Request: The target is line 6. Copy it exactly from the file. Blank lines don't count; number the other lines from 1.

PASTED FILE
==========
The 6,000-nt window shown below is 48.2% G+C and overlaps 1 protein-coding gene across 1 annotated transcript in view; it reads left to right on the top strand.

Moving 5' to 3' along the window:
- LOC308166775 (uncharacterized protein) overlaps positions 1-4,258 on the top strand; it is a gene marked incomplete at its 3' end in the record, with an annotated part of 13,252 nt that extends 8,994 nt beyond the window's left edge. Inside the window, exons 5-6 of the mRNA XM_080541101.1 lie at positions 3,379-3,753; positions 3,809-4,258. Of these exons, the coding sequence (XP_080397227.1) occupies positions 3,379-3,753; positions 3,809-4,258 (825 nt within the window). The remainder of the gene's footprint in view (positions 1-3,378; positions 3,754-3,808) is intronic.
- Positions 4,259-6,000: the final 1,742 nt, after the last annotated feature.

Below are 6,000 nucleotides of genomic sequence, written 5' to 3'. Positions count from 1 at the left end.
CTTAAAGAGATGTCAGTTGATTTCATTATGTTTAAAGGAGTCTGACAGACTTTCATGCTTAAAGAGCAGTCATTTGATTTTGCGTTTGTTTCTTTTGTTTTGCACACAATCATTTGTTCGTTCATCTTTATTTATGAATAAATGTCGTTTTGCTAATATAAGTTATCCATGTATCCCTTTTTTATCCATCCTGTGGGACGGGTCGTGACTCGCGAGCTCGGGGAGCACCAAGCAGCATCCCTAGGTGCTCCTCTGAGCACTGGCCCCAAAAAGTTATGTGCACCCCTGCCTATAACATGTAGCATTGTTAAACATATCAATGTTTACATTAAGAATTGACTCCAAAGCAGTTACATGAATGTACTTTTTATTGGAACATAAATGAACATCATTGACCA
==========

CTTAAAGAGATGTCAGTTGATTTCATTATGTTTAAAGGAGTCTGACAGACTTTCATGCTTAAAGAGCAGTCATTTGATTTTGCGTTTGTTTCTTTTGTTTTGCACACAATCATTTGTTCGTTCATCTTTATTTATGAATAAATGTCGTTTTGCTAATATAAGTTATCCATGTATCCCTTTTTTATCCATCCTGTGGGACGGGTCGTGACTCGCGAGCTCGGGGAGCACCAAGCAGCATCCCTAGGTGCTCCTCTGAGCACTGGCCCCAAAAAGTTATGTGCACCCCTGCCTATAACATGTAGCATTGTTAAACATATCAATGTTTACATTAAGAATTGACTCCAAAGCAGTTACATGAATGTACTTTTTATTGGAACATAAATGAACATCATTGACCA